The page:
Let’s discuss a few rules of thumb for logging in Go, as well as some features you may not have heard of that can make debugging easier. Best practices for logging in Go are not so obvious and sometimes we need to look closer to see what is the best choice, considering the unique situation of error handling in Go. Use Errors Where Appropriate, Not Strings Wrap Errors Use Formatters Like fmt.
Quantum Computing Quantum computing may not be coming quite as fast as some in the field had certainly feared (or perhaps hoped). Google did, however, solve an impressive problem this year. They published a paper in Nature. It stated that their quantum processor solved a problem that, in contrast, a digital computer would take 10,000 years to solve. The problem that was solved deals with generating certifiably random numbers. Their processor, ‘Sycamore’, uses 53 qubits, which corresponds to a search space of 1016.
AES, or “Advanced Encryption Standard”, is an encryption specification that uses the Rijndael cipher as its symmetric key ciphering algorithm. AES encrypts a message with a private key, and no one but the key holder can decrypt the message. A great example of a good use-case for AES-256 is encrypting all the data on the hard drive of a computer when it’s not in use. Symmetric Encryption vs Asymmetric Encryption Symmetric encryption uses the same key for encryption and decryption and asymmetric encryption uses different keys.
Hash functions are used to securely store passwords, find duplicate records, quickly store and retrieve data, among other useful computational tasks. As a practical example, all user passwords on boot.dev are hashed using Bcrypt to ensure that if an attacker were ever to gain access to our database our user’s passwords wouldn’t be compromised. I want to focus on several important features of cryptographic hash functions, arguably the most important features:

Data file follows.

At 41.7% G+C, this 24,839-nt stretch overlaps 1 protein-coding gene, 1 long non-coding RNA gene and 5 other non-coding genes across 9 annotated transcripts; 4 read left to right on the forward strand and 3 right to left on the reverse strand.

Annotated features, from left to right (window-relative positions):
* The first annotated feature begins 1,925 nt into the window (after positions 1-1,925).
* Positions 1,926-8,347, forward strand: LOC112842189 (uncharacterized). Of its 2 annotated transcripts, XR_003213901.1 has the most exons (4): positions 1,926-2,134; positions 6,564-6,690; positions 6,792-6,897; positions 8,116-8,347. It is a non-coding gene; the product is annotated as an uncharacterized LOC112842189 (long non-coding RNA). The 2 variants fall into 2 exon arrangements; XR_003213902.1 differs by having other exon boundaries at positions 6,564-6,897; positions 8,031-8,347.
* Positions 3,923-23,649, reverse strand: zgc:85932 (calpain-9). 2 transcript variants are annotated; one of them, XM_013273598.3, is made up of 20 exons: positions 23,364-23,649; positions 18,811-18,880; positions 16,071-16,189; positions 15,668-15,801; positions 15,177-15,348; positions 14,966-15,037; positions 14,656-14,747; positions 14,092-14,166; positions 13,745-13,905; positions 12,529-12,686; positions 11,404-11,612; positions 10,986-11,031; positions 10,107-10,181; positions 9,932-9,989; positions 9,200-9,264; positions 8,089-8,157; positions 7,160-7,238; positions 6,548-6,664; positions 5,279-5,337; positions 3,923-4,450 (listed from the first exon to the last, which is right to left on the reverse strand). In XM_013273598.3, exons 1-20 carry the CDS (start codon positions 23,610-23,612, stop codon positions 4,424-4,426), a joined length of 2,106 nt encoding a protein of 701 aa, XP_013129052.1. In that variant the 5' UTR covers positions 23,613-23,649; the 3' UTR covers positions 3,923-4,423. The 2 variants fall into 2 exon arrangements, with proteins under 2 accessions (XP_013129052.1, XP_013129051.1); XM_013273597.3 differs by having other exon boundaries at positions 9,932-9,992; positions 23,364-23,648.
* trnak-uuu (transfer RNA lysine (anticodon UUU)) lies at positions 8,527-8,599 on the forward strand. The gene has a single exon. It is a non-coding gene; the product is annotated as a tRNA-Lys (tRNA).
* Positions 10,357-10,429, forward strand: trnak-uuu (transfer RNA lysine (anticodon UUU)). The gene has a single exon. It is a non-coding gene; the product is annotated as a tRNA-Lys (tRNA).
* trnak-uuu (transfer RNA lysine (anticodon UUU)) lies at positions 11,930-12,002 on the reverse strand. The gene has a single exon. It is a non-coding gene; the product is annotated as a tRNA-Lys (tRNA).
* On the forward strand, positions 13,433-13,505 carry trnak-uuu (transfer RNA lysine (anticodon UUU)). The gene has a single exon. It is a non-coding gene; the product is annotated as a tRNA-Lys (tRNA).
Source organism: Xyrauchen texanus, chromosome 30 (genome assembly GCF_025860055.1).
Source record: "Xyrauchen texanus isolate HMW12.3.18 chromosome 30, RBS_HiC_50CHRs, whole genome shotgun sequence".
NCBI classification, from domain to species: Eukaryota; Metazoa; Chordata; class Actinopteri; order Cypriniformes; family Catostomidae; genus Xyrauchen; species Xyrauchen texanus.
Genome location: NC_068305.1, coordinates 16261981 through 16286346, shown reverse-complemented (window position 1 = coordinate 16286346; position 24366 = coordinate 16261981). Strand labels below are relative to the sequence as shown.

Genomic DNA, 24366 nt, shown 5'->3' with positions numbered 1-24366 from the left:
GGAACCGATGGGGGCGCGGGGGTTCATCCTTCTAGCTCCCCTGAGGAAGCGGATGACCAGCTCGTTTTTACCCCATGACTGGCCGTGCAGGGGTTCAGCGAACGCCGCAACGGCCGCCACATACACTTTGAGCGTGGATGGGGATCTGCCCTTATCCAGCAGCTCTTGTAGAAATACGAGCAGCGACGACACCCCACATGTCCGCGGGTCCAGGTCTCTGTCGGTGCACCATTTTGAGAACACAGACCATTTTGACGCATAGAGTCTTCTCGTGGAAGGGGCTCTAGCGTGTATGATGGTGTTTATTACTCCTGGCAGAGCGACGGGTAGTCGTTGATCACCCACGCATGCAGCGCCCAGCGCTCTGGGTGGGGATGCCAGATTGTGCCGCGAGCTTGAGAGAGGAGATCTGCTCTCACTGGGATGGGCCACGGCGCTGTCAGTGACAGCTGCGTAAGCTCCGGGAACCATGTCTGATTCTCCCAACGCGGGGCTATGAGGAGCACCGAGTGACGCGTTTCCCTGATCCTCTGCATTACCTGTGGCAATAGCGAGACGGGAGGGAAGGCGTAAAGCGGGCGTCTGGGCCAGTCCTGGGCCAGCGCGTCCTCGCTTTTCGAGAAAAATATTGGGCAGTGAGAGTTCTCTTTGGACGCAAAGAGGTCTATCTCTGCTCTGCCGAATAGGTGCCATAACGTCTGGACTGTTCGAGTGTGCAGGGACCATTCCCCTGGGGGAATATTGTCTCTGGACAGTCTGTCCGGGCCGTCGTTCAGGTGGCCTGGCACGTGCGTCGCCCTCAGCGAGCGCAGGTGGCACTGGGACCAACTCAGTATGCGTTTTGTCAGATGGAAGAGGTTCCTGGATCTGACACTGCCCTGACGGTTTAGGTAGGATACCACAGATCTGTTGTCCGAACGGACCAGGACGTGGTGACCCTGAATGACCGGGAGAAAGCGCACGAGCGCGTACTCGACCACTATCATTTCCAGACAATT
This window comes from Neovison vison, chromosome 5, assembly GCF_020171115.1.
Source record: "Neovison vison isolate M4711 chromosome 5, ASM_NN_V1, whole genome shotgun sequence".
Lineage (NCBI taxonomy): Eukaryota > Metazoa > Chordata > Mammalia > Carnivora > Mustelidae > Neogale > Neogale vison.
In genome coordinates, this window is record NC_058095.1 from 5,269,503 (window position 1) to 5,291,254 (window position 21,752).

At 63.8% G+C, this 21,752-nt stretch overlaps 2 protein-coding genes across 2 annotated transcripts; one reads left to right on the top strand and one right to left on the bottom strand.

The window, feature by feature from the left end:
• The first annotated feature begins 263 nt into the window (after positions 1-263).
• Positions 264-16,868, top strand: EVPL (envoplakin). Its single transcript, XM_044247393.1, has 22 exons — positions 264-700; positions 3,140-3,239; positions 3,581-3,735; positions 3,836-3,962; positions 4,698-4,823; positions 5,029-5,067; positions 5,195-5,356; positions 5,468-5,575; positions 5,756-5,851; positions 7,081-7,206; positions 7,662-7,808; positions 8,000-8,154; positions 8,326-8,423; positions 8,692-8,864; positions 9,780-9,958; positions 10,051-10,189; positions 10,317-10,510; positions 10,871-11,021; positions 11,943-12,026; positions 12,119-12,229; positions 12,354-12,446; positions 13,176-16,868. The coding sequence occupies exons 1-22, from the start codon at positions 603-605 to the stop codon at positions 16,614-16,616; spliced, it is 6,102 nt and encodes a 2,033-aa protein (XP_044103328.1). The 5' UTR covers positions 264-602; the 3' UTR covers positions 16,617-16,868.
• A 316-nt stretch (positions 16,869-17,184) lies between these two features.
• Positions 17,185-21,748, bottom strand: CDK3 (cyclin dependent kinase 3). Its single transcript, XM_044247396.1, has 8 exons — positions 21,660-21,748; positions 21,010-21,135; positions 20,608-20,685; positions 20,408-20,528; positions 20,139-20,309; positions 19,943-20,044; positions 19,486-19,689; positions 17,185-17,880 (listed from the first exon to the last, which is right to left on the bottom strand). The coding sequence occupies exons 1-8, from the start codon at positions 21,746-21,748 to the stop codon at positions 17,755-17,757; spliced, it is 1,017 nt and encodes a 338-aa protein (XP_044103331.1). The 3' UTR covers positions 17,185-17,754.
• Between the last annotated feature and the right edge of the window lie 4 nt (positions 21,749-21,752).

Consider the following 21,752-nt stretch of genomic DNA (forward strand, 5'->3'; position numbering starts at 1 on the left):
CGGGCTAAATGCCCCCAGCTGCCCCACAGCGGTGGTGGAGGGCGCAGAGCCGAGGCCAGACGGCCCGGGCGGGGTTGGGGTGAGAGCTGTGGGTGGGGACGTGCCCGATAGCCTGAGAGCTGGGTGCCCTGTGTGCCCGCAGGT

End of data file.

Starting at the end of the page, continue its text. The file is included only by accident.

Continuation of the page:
A Key Derivation Function, or KDF, is a cryptographic algorithm that derives one or more secret keys from a secret value. If you’ve ever needed to store a password in a database or create a private key from a password, you may have used a KDF. Some examples of popular KDFs are Argon2, Scrypt, and PBKDF2. Are KDFs Just Hash Functions? No, but there is overlap. In order to understand KDFs, let’s first go through a quick refresher on hash functions.
Many new developers are jumping right into writing code, usually for those fat paychecks, without learning much about the history of Computer Science. Alan Turing is recognized as the father of Computer Science, though many don’t know that his roots were in cryptology and mathematics. It was out of cryptology, cryptography, and mathematics that computer science was born. What many computer scientists even these days don’t recognize is that cryptography and cryptography are not the same.
The podcast is available here. Before I begin, I must give thanks to Nick for having me on the show! In this episode of Running in Production, I talk with Nick about how we built boot.dev, an open-source password manager that specializes in cryptocurrency. Boot.dev uses Electron and has a Serverless component that uses Golang. It’s all hosted on AWS. If you were ever wondering how Serverless works in the context of building a native or web application, then this episode is going to be a good listen.
Once upon a time, a company I worked for had a problem, we had thousands of messages flowing through our data pipeline every second, and we wanted to be able to send real-time emails, SMS, and Slack alerts when messages matching specific criteria were found. A simple solution built using ElasticSearch’s percolate queries ended up being our saving grace. Our first failed attempt to build an alerting system utilized PipelineDB. To make a long story short, not only was that architecture rigid and hard to make changes to, it didn’t scale well and was constantly having performance issues.